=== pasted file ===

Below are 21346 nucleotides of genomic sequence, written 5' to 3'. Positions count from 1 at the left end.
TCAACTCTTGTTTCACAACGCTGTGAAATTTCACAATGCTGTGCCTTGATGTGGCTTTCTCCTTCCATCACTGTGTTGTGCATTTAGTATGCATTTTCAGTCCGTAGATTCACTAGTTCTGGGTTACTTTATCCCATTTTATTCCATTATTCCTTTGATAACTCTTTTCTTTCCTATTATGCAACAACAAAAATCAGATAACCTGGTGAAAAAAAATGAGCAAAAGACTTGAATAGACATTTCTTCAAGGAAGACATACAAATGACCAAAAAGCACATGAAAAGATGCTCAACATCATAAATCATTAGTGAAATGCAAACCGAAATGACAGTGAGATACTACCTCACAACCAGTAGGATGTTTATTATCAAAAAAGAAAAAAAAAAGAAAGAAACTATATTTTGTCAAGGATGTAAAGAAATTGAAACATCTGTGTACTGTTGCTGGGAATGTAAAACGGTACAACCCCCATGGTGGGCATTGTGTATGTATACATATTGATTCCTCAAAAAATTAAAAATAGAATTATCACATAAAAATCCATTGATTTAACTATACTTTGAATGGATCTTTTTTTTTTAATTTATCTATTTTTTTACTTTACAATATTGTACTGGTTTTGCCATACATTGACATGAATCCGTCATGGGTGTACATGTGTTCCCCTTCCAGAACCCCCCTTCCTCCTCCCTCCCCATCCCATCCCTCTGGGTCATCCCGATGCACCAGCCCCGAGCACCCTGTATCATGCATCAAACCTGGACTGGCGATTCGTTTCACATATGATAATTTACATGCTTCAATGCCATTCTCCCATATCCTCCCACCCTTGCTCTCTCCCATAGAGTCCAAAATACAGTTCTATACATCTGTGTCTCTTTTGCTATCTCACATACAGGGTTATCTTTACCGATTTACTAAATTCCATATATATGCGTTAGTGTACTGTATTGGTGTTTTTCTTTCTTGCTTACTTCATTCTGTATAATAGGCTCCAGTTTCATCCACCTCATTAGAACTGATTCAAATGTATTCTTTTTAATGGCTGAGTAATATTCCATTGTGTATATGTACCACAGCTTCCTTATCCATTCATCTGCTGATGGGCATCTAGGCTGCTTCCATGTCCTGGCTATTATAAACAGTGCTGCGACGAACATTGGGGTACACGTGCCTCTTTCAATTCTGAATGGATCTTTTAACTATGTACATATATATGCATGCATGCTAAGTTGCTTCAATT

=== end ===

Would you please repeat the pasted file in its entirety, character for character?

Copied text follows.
Below are 21346 nucleotides of genomic sequence, written 5' to 3'. Positions count from 1 at the left end.
TCAACTCTTGTTTCACAACGCTGTGAAATTTCACAATGCTGTGCCTTGATGTGGCTTTCTCCTTCCATCACTGTGTTGTGCATTTAGTATGCATTTTCAGTCCGTAGATTCACTAGTTCTGGGTTACTTTATCCCATTTTATTCCATTATTCCTTTGATAACTCTTTTCTTTCCTATTATGCAACAACAAAAATCAGATAACCTGGTGAAAAAAAATGAGCAAAAGACTTGAATAGACATTTCTTCAAGGAAGACATACAAATGACCAAAAAGCACATGAAAAGATGCTCAACATCATAAATCATTAGTGAAATGCAAACCGAAATGACAGTGAGATACTACCTCACAACCAGTAGGATGTTTATTATCAAAAAAGAAAAAAAAAAGAAAGAAACTATATTTTGTCAAGGATGTAAAGAAATTGAAACATCTGTGTACTGTTGCTGGGAATGTAAAACGGTACAACCCCCATGGTGGGCATTGTGTATGTATACATATTGATTCCTCAAAAAATTAAAAATAGAATTATCACATAAAAATCCATTGATTTAACTATACTTTGAATGGATCTTTTTTTTTTAATTTATCTATTTTTTTACTTTACAATATTGTACTGGTTTTGCCATACATTGACATGAATCCGTCATGGGTGTACATGTGTTCCCCTTCCAGAACCCCCCTTCCTCCTCCCTCCCCATCCCATCCCTCTGGGTCATCCCGATGCACCAGCCCCGAGCACCCTGTATCATGCATCAAACCTGGACTGGCGATTCGTTTCACATATGATAATTTACATGCTTCAATGCCATTCTCCCATATCCTCCCACCCTTGCTCTCTCCCATAGAGTCCAAAATACAGTTCTATACATCTGTGTCTCTTTTGCTATCTCACATACAGGGTTATCTTTACCGATTTACTAAATTCCATATATATGCGTTAGTGTACTGTATTGGTGTTTTTCTTTCTTGCTTACTTCATTCTGTATAATAGGCTCCAGTTTCATCCACCTCATTAGAACTGATTCAAATGTATTCTTTTTAATGGCTGAGTAATATTCCATTGTGTATATGTACCACAGCTTCCTTATCCATTCATCTGCTGATGGGCATCTAGGCTGCTTCCATGTCCTGGCTATTATAAACAGTGCTGCGACGAACATTGGGGTACACGTGCCTCTTTCAATTCTGAATGGATCTTTTAACTATGTACATATATATGCATGCATGCTAAGTTGCTTCAATT